at Bilbao is mainly Spanish, owing to the multitude of small vessels employed in the coasting trade; but from 1880 onwards the majority of foreign ships were British. In 1904, 3319 vessels of 2,267,957 tons were accommodated at Bilbao; more than 2000 were Spanish and nearly 700 British. In the same year new harbour works and lighting arrangements were undertaken on a large scale, and a movement was initiated for the revival of shipbuilding. Besides the mining and metallurgic industries, Bilbao has breweries, tanneries, flour mills, glass works, brandy distilleries, and paper, soap, cotton and mosaic factories.
Bilbao, or Belvao, as it was often called, was founded by Don Pedro Lopez de Haro about 1300, and soon rose into importance. It was occupied by the French in 1795, and from 1808 to 1813; and in 1835 and 1874 it was unavailingly besieged by the Carlists.
BILBEIS, or Belbes, a town of lower Egypt, on the eastern arm of the Nile, 36 m. N.N.E. of Cairo by rail. Pop. (1907) 13,485. The Coptic name, Phelbes, seems to have been derived from Egyptian, but nothing is known of the place before medieval times. Considered the bulwark of the kingdom on that side, Bilbeis was by the Moslems defended with strong fortifications. In 1163-1164 it was besieged for three months by the crusaders under Amalric, and in 1168 was captured and pillaged by another army of crusaders. Napoleon in 1798 ordered the restoration of the fortifications, but they have again fallen into decay. Bilbeis was the first halting-place of the English cavalry in their march on Cairo after the fight at Tel-el-Kebir on the 13th of September 1882.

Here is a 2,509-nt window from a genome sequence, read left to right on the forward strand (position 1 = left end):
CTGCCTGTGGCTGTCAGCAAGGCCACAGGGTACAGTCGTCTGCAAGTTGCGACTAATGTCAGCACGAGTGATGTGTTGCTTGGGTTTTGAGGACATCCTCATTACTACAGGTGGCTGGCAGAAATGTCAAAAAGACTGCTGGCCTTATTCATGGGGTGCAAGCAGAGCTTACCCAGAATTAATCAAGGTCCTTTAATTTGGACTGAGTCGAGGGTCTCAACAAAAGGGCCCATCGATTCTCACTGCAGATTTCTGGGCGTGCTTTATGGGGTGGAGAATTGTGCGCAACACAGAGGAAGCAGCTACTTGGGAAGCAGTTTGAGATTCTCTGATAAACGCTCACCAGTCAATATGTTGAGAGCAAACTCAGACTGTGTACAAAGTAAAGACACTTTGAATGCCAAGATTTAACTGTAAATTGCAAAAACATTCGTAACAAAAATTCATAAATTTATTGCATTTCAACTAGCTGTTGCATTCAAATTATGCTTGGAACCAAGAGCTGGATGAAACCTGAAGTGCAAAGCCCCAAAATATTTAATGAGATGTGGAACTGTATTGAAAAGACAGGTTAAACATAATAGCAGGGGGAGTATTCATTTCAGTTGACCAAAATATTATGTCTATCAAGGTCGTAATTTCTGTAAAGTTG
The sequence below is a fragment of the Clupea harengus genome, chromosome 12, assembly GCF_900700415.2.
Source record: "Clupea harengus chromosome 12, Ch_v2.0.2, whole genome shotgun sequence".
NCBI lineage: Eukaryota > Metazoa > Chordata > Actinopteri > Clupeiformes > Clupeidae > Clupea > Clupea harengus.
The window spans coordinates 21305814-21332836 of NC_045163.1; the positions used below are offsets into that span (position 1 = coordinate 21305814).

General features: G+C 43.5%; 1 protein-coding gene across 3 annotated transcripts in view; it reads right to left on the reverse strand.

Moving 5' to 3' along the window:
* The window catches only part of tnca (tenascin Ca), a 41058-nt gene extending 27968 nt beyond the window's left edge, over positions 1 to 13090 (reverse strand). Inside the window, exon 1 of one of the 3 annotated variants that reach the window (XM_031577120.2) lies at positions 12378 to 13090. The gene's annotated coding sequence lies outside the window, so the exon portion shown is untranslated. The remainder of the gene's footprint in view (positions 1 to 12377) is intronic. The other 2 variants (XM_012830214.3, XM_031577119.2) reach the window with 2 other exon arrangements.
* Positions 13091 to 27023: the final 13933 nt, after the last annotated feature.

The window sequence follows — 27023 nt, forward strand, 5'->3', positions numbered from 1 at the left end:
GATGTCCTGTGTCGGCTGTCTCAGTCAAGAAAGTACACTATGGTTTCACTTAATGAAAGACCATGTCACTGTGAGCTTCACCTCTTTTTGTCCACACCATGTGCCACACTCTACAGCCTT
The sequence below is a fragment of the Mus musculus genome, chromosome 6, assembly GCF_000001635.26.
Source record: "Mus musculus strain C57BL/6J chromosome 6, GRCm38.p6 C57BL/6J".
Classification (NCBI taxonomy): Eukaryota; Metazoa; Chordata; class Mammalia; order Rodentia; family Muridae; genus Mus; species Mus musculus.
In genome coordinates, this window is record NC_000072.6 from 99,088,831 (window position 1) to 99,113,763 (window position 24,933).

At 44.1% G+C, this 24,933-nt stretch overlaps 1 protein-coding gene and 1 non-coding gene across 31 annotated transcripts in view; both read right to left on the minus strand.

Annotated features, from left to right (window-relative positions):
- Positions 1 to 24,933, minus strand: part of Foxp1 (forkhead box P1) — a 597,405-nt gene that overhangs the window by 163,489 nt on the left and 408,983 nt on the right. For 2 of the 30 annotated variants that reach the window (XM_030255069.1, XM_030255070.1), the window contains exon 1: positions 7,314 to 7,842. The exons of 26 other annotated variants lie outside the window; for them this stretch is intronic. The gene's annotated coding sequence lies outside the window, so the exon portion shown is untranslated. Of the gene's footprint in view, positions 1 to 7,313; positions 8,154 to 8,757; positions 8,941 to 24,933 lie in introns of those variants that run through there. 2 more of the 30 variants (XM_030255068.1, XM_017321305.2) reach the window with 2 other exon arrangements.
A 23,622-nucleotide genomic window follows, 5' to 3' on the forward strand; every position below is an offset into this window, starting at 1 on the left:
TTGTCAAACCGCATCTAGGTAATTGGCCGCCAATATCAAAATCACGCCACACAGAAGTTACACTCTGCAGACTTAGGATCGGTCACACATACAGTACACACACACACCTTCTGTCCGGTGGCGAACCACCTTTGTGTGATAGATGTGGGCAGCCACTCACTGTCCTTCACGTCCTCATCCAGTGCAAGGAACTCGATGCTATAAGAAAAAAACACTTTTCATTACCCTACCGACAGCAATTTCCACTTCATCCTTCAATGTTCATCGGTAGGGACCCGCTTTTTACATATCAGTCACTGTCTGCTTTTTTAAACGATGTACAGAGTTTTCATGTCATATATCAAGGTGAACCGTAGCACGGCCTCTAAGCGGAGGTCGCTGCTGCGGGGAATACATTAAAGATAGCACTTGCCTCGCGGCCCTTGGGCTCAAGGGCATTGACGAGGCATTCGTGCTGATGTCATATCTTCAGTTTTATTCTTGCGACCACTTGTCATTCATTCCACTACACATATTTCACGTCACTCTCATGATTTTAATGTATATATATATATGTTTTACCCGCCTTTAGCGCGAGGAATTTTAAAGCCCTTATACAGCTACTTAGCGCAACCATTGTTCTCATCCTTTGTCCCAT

BILBERRY, Blaeberry or Whortleberry, known botanically as Vaccinium myrtillus (natural order Ericaceae), a low-growing shrub, found in woods, copses and on heaths, chiefly in hilly districts. The stiff stems, from half a foot to two feet long, bear small ovate leaves with a serrate margin, and small, globose, rosy flowers tinged with green. The berries are dark blue, with a waxy bloom, and about one-third of an inch in diameter; they are used for tarts, preserves, &c. The plant is widely distributed throughout the north temperate and extends into the arctic zone. Cowberry is a closely allied species, V. Vitis-Idaea, growing in similar situations, but not found in the south-eastern portion of England, distinguished by its evergreen leaves and red acid berry.
BILBO (from the Spanish town Bilbao, formerly called in England “Bilboa,” and famous, like Toledo, for its sword-blades), in the earliest English use, a sword, especially one of superior temper. In the plural form (as in Shakespeare’s phrase “methought I lay worse than the mutines in the bilboes”) it meant the irons into which offenders were put on board ship.